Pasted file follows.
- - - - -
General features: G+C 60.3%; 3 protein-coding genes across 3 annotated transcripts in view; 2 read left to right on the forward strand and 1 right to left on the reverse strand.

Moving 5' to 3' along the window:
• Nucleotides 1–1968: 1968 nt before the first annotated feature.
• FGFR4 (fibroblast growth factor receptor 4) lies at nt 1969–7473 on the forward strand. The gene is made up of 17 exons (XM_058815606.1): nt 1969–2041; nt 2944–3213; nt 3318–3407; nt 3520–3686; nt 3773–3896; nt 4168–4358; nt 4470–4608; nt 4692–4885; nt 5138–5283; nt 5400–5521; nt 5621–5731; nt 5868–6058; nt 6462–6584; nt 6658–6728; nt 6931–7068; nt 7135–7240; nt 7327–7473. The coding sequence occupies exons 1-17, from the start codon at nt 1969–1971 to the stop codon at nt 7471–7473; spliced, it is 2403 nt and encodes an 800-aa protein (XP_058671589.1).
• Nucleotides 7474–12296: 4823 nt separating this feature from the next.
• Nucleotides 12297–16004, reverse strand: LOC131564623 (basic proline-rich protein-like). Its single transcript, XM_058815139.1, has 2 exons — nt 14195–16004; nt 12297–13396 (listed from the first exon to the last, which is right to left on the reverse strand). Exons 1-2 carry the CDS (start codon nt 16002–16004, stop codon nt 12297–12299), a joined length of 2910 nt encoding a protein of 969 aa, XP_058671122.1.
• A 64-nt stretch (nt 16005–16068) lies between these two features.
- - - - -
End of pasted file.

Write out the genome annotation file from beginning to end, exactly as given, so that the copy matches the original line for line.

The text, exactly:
General features: G+C 60.3%; 3 protein-coding genes across 3 annotated transcripts in view; 2 read left to right on the forward strand and 1 right to left on the reverse strand.

Moving 5' to 3' along the window:
• Nucleotides 1–1968: 1968 nt before the first annotated feature.
• FGFR4 (fibroblast growth factor receptor 4) lies at nt 1969–7473 on the forward strand. The gene is made up of 17 exons (XM_058815606.1): nt 1969–2041; nt 2944–3213; nt 3318–3407; nt 3520–3686; nt 3773–3896; nt 4168–4358; nt 4470–4608; nt 4692–4885; nt 5138–5283; nt 5400–5521; nt 5621–5731; nt 5868–6058; nt 6462–6584; nt 6658–6728; nt 6931–7068; nt 7135–7240; nt 7327–7473. The coding sequence occupies exons 1-17, from the start codon at nt 1969–1971 to the stop codon at nt 7471–7473; spliced, it is 2403 nt and encodes an 800-aa protein (XP_058671589.1).
• Nucleotides 7474–12296: 4823 nt separating this feature from the next.
• Nucleotides 12297–16004, reverse strand: LOC131564623 (basic proline-rich protein-like). Its single transcript, XM_058815139.1, has 2 exons — nt 14195–16004; nt 12297–13396 (listed from the first exon to the last, which is right to left on the reverse strand). Exons 1-2 carry the CDS (start codon nt 16002–16004, stop codon nt 12297–12299), a joined length of 2910 nt encoding a protein of 969 aa, XP_058671122.1.
• A 64-nt stretch (nt 16005–16068) lies between these two features.